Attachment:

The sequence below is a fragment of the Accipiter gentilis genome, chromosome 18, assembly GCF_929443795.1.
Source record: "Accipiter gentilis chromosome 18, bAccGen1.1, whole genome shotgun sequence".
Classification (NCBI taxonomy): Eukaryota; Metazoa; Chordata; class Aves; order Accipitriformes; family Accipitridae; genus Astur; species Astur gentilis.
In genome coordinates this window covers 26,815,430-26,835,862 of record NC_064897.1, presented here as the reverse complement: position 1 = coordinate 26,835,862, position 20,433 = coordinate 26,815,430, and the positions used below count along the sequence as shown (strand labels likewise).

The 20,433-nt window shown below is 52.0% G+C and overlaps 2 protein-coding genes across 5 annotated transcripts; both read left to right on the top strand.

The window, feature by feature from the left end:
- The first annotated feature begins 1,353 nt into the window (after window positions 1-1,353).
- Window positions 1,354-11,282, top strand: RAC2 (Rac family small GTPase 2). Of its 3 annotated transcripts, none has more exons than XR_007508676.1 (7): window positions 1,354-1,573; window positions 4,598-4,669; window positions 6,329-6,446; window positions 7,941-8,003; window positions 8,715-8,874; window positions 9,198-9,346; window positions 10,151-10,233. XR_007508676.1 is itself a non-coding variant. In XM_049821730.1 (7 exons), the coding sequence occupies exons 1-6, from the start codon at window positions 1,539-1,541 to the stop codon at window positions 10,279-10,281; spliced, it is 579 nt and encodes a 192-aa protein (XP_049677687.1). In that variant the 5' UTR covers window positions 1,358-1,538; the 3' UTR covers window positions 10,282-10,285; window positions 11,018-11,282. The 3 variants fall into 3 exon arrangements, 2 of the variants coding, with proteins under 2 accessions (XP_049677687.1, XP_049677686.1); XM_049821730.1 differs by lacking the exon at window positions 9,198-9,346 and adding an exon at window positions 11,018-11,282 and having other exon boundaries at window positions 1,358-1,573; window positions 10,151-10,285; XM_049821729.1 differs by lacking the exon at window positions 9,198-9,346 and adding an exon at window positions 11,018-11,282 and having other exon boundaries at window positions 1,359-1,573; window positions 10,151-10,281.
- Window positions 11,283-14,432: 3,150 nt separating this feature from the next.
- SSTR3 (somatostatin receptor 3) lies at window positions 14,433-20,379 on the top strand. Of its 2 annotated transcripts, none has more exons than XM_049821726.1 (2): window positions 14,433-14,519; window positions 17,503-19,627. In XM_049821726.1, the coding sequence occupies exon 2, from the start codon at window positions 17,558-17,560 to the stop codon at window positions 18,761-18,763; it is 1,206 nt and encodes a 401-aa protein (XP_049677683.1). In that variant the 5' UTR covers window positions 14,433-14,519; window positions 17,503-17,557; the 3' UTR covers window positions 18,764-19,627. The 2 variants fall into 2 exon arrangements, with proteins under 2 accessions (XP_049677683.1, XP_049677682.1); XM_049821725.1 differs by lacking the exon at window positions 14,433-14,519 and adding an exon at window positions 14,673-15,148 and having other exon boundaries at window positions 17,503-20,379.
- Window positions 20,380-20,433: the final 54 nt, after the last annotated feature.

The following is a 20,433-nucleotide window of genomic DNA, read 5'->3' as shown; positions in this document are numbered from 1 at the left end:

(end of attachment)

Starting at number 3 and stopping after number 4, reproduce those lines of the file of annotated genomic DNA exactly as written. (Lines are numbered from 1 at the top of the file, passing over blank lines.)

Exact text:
Classification (NCBI taxonomy): Eukaryota; Metazoa; Chordata; class Aves; order Accipitriformes; family Accipitridae; genus Astur; species Astur gentilis.
In genome coordinates this window covers 26,815,430-26,835,862 of record NC_064897.1, presented here as the reverse complement: position 1 = coordinate 26,835,862, position 20,433 = coordinate 26,815,430, and the positions used below count along the sequence as shown (strand labels likewise).